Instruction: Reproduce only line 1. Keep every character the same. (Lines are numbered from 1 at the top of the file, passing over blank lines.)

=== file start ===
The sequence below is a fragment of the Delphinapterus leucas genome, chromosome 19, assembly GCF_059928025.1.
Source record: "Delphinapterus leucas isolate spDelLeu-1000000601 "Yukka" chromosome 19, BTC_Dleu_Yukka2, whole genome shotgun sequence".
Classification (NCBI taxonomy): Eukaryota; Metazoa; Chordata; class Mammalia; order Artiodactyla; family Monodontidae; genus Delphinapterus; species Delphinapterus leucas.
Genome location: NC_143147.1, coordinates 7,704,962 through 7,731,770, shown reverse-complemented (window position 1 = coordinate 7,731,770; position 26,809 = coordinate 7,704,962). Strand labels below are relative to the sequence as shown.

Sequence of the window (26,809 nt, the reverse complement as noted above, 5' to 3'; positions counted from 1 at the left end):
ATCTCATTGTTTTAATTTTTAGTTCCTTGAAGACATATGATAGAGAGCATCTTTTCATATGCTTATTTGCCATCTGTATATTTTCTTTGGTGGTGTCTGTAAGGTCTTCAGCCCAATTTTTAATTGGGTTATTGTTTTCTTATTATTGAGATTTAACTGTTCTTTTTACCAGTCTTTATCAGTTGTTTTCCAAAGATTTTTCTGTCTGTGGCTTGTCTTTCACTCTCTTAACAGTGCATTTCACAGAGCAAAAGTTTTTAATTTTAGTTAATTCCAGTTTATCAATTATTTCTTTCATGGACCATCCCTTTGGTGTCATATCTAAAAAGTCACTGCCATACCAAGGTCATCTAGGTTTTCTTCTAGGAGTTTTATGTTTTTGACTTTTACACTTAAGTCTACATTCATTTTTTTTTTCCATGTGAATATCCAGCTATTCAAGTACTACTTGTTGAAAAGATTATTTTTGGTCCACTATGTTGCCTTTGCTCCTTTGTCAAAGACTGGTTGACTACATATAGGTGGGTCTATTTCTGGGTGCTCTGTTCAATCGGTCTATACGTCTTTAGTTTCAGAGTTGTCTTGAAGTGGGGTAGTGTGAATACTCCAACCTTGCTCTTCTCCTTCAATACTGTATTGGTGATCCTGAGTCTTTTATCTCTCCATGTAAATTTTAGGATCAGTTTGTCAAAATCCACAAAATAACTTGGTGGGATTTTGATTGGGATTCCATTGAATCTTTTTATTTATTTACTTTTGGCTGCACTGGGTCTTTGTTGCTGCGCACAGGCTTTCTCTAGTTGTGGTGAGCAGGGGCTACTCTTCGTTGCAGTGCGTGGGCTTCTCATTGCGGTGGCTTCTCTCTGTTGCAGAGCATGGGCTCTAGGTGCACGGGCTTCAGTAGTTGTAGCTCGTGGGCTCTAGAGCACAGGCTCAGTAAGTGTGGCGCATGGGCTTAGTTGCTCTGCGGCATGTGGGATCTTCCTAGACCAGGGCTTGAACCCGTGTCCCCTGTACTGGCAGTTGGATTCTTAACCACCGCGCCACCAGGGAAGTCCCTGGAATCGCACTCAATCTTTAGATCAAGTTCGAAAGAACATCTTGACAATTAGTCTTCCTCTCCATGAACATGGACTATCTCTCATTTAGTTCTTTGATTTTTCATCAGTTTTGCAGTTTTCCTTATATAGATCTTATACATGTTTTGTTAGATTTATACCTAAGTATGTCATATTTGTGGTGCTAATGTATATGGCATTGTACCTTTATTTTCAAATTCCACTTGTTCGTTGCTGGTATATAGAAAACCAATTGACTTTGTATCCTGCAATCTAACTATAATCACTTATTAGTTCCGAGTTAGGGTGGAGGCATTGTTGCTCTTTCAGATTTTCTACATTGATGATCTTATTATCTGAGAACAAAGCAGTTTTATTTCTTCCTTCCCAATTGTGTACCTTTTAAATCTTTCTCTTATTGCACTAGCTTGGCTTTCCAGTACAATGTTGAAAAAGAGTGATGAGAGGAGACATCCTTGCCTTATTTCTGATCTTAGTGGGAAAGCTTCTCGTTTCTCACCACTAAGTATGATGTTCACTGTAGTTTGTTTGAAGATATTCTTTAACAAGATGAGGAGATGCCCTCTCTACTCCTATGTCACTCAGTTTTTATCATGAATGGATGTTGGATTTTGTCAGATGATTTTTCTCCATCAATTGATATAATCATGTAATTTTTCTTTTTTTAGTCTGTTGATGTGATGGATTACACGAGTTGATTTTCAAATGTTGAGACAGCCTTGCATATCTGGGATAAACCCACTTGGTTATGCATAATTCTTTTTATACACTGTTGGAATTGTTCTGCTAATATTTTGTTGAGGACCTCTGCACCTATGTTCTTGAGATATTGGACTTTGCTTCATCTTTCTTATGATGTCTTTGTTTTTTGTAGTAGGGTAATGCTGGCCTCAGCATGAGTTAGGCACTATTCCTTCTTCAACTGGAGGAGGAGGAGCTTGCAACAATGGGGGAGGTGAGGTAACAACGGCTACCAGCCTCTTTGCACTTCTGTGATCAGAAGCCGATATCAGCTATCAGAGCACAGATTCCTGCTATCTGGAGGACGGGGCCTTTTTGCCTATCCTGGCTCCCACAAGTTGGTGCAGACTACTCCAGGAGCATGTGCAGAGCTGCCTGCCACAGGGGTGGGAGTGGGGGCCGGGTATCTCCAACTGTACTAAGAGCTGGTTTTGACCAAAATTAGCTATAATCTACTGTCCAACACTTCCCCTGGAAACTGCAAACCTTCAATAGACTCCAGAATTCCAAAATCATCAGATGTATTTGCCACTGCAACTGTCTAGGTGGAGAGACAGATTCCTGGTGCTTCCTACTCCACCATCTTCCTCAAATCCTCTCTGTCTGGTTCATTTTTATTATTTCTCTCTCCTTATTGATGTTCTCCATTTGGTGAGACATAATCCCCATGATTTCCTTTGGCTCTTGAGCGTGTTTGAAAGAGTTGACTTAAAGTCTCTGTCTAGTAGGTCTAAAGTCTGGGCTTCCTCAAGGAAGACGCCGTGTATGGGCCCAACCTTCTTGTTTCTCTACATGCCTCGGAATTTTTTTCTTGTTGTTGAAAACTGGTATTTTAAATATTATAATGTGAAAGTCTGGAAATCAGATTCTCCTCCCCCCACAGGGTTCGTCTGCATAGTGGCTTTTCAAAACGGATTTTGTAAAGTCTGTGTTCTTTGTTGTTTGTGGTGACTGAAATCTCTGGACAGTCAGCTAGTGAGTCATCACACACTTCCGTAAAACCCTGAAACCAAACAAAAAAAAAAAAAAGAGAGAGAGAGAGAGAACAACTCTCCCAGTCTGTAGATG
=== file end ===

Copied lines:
The sequence below is a fragment of the Delphinapterus leucas genome, chromosome 19, assembly GCF_059928025.1.